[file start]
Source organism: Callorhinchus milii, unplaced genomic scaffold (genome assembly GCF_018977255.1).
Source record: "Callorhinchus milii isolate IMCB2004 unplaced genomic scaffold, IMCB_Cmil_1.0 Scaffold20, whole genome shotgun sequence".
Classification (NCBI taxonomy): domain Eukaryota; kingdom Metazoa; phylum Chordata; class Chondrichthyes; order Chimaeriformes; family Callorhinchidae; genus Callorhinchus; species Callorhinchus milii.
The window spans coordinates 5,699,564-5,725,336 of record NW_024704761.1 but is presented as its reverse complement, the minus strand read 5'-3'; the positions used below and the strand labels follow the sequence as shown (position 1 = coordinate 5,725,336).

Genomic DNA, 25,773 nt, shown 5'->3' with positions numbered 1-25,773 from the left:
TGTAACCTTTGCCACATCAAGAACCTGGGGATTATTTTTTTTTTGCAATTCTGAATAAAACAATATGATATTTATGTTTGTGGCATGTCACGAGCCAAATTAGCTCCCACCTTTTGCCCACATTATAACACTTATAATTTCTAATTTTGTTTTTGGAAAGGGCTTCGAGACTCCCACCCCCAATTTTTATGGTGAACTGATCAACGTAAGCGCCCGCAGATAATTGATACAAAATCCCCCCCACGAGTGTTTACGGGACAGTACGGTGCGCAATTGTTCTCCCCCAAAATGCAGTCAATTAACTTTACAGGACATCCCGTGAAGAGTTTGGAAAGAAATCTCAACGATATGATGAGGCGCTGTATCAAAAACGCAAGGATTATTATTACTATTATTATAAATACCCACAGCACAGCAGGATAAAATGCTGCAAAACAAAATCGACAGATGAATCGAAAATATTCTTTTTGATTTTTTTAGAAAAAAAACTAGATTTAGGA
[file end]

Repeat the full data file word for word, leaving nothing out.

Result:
Source organism: Callorhinchus milii, unplaced genomic scaffold (genome assembly GCF_018977255.1).
Source record: "Callorhinchus milii isolate IMCB2004 unplaced genomic scaffold, IMCB_Cmil_1.0 Scaffold20, whole genome shotgun sequence".
Classification (NCBI taxonomy): domain Eukaryota; kingdom Metazoa; phylum Chordata; class Chondrichthyes; order Chimaeriformes; family Callorhinchidae; genus Callorhinchus; species Callorhinchus milii.
The window spans coordinates 5,699,564-5,725,336 of record NW_024704761.1 but is presented as its reverse complement, the minus strand read 5'-3'; the positions used below and the strand labels follow the sequence as shown (position 1 = coordinate 5,725,336).

Genomic DNA, 25,773 nt, shown 5'->3' with positions numbered 1-25,773 from the left:
TGTAACCTTTGCCACATCAAGAACCTGGGGATTATTTTTTTTTTGCAATTCTGAATAAAACAATATGATATTTATGTTTGTGGCATGTCACGAGCCAAATTAGCTCCCACCTTTTGCCCACATTATAACACTTATAATTTCTAATTTTGTTTTTGGAAAGGGCTTCGAGACTCCCACCCCCAATTTTTATGGTGAACTGATCAACGTAAGCGCCCGCAGATAATTGATACAAAATCCCCCCCACGAGTGTTTACGGGACAGTACGGTGCGCAATTGTTCTCCCCCAAAATGCAGTCAATTAACTTTACAGGACATCCCGTGAAGAGTTTGGAAAGAAATCTCAACGATATGATGAGGCGCTGTATCAAAAACGCAAGGATTATTATTACTATTATTATAAATACCCACAGCACAGCAGGATAAAATGCTGCAAAACAAAATCGACAGATGAATCGAAAATATTCTTTTTGATTTTTTTAGAAAAAAAACTAGATTTAGGA